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 » Full Dark, No Stars - Stephen King's new novella questions mankind's ability to trust others.
[02.21.2011 by Bridget Doyle]

MUSIC

 » The Top 30 Albums of 2010 - Fashionably, fabulously late, our favorite music (and believe me, there was a LOT) of 2010, the year that some have called the best year for music ever. And only some of those fools work here. Plenty of usual suspects, lots of ties and a few surprises that I won't spoil, including our unexpected #1.
[12.24.2010 by The LAS Staff]

MUSIC

 » Live: Surfer Blood/The Drums at Lincoln Hall, Chicago, IL - Remember when Weezer used to put together records that you could sing along to and rock out to? That's what Surfer Blood's show was like!
[11.04.2010 by Cory Tendering]

Music Reviews

Screaming Females - Castle Talk
»Screaming Females
Castle Talk
Don Giovanni
Trent Reznor & Atticus Ross - The Social Network [Original Soundtrack]
»Trent Reznor & Atticus Ross
The Social Network [Original Soundtrack]
The Null Corporation
Deerhunter - Halcyon Digest
»Deerhunter
Halcyon Digest
4AD
No Age - Everything in Between
»No Age
Everything in Between
Sub Pop
Robyn - Body Talk Pt. 1/ Body Talk Pt. 2
»Robyn
Body Talk Pt. 1/ Body Talk Pt. 2
Konichiwa
The Walkmen - Lisbon
»The Walkmen
Lisbon
Fat Possum
Tortoise
Beacons of Ancestorship
Thrill Jockey

Rating: 7.7/10 ?


August 20, 2009
I read a really interesting interview that Tortoise did with Time Out Chicago right around the time that Beacons Of Ancestorship was released. The interview broke down the album, track-for-track, with individual members of the band giving a background look at how they came up with each song and their individual approach to specific parts. Music listeners worth their salt are aware of Tortoise's great contributions to the worlds of indie, experimental, and electronic musics, but a lesser known fact is that the collective band members are avid fans of everything stylistically from reggae to hip-hop to modern classical. Without giving too much away, the Time Out piece delved into the album's comprehensive and diverse voice, examining an album that utilizes influences from and elements of samba, hip-hop, vintage funk, classic rock, and more.

Beacons Of Ancestorship is an album that only a band like Tortoise could get away with making and have it come off as one consistent, gathered piece of work. The work is a collection of songs that are all over the map in their rhythmic, melodic, and overall atmospheric vibe. It does leak essences of that signature "Tortoise" sound: spacey instrumental, polyrhythmic, omni-growing, eerie indie rock jams. However, the album that Beacons Of Ancestorship most calls to mind is not even a formal Tortoise album, but rather a beat and sample record called Bumps from members John Herndon, Dan Bitney, and Jon McEntire.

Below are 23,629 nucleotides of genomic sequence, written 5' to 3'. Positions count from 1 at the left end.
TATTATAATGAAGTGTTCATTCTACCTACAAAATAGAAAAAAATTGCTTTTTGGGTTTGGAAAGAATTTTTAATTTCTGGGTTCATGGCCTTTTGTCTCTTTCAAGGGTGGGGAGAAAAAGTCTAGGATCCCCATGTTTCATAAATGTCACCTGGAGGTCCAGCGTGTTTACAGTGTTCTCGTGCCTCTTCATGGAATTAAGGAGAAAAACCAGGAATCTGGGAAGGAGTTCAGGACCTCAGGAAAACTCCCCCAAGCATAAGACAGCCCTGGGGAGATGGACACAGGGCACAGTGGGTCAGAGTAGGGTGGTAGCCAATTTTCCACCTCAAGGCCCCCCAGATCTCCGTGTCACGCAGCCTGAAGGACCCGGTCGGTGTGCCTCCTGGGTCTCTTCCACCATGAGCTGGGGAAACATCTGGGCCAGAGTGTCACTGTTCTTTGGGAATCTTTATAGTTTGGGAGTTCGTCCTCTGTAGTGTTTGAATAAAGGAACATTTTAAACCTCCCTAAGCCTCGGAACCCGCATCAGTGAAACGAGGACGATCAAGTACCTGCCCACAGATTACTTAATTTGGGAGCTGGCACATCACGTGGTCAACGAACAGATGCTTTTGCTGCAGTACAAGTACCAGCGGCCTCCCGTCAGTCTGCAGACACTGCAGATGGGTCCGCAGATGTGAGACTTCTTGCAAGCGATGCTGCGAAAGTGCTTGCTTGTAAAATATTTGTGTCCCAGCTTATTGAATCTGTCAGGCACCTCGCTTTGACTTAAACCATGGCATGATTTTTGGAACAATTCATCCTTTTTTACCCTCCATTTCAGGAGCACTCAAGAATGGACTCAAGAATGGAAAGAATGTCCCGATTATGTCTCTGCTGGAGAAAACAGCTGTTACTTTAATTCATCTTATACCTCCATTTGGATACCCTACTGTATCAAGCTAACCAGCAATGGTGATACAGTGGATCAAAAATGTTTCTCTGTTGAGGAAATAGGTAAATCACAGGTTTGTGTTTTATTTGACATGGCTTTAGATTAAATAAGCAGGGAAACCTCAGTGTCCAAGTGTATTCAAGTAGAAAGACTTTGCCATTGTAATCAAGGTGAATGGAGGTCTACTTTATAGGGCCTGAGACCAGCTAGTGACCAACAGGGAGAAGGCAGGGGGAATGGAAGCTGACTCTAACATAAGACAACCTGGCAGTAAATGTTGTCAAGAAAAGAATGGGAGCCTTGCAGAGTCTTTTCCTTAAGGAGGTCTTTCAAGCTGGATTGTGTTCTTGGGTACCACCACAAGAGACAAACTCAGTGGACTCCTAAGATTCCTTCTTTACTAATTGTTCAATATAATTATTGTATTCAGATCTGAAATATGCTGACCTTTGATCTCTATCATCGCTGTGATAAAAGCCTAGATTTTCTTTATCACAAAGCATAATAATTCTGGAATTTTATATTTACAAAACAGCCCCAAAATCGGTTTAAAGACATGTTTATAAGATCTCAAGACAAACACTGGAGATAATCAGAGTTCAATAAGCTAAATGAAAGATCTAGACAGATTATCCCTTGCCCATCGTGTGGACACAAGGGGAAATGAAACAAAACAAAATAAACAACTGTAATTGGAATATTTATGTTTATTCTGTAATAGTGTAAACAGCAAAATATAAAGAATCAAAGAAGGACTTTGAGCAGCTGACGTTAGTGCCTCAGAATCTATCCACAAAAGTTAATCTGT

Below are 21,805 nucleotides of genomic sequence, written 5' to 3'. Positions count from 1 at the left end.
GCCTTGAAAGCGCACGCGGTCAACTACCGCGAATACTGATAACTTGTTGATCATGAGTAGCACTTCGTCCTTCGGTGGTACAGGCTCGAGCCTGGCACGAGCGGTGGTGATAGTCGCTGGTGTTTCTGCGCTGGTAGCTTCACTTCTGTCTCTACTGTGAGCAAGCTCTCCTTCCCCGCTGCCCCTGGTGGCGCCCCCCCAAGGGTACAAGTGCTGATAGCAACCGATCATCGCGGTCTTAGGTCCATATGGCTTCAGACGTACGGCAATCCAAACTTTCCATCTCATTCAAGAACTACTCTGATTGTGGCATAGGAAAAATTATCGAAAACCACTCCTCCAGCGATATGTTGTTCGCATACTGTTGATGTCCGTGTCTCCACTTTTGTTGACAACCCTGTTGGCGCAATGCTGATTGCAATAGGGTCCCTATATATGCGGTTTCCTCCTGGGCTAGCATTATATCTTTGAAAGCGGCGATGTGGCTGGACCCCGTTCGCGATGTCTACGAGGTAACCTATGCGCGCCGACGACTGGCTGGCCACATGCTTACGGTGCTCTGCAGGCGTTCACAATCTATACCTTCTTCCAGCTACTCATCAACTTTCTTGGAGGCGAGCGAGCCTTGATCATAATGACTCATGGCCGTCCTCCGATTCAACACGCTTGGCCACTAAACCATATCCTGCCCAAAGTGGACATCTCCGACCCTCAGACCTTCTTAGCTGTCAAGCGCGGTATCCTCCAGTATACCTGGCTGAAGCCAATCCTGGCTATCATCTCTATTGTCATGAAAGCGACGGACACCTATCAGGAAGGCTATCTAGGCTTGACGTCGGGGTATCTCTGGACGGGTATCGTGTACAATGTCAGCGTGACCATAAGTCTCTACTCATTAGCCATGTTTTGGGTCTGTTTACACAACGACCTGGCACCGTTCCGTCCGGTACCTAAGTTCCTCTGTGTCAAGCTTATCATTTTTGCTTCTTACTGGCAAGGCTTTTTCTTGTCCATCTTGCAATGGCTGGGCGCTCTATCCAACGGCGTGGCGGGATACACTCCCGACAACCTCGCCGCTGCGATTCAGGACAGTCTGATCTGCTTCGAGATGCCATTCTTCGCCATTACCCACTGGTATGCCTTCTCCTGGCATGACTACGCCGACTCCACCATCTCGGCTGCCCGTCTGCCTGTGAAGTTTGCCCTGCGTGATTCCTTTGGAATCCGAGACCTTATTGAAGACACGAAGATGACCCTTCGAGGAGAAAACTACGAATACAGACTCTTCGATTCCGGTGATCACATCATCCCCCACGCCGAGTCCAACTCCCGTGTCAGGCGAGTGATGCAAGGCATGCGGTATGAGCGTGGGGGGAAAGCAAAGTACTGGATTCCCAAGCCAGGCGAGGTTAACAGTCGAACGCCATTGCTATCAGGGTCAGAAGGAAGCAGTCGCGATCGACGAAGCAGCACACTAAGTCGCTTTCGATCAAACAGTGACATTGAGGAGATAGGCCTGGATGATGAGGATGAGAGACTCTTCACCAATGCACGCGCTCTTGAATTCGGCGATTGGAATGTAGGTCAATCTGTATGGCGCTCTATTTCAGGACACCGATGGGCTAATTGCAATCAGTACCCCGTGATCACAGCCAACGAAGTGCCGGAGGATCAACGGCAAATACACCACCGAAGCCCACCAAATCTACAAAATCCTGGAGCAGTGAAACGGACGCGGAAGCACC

Every song on Beacons seems to have a unique base cadence (with lead song "High Class Slim Came Floatin' In" completely jumping rhythmic meter mid-song) that can dictate a different, individual character without straying from the record's overriding identity. "Prepare Your Coffin," the lead single from the album, is an upbeat composition and a constant progression of hooks and auxiliary parts that sticks fairly close to the longtime band standard of repetitive melody and creeped out '70s clavinet and synth breaths.

Where things get sorta strange, though, is in the track "Northern Something," an infectious cut that bares little resemblance to anything the band has done over the last two decades. The song almost comes off as a reggaeton jam, with distorted/dirty gurgling synth bass lines and Latin influenced clave-switch-freestyle urban beats. It feels like something out of left field but is perfect for the here and now; if the band had tabled "Northern Something" at some point in the past they would have been berated for going off their stylistic map. Eleven years after TNT however, the cut is relevant and a testament to a group of creative musicians pushing their own boundaries while doing something that still holds their identity together.

Textual descriptions may be difficult to understand without listening through the album's 11 songs, but for someone who has been a faithful listener since their eponymous 1994 debut it is important to know that Beacons Of Ancestorship is surely a keeper. Unlike other aging indie rock bands, Tortoise continues to sound fresh and make music that few other groups can.

Reviewed by Josh Zanger
Joshua Ian Zanger, a native of rural Chicago, rocks many a world with his writing, style, and generally sweet aroma.

See other reviews by Josh Zanger

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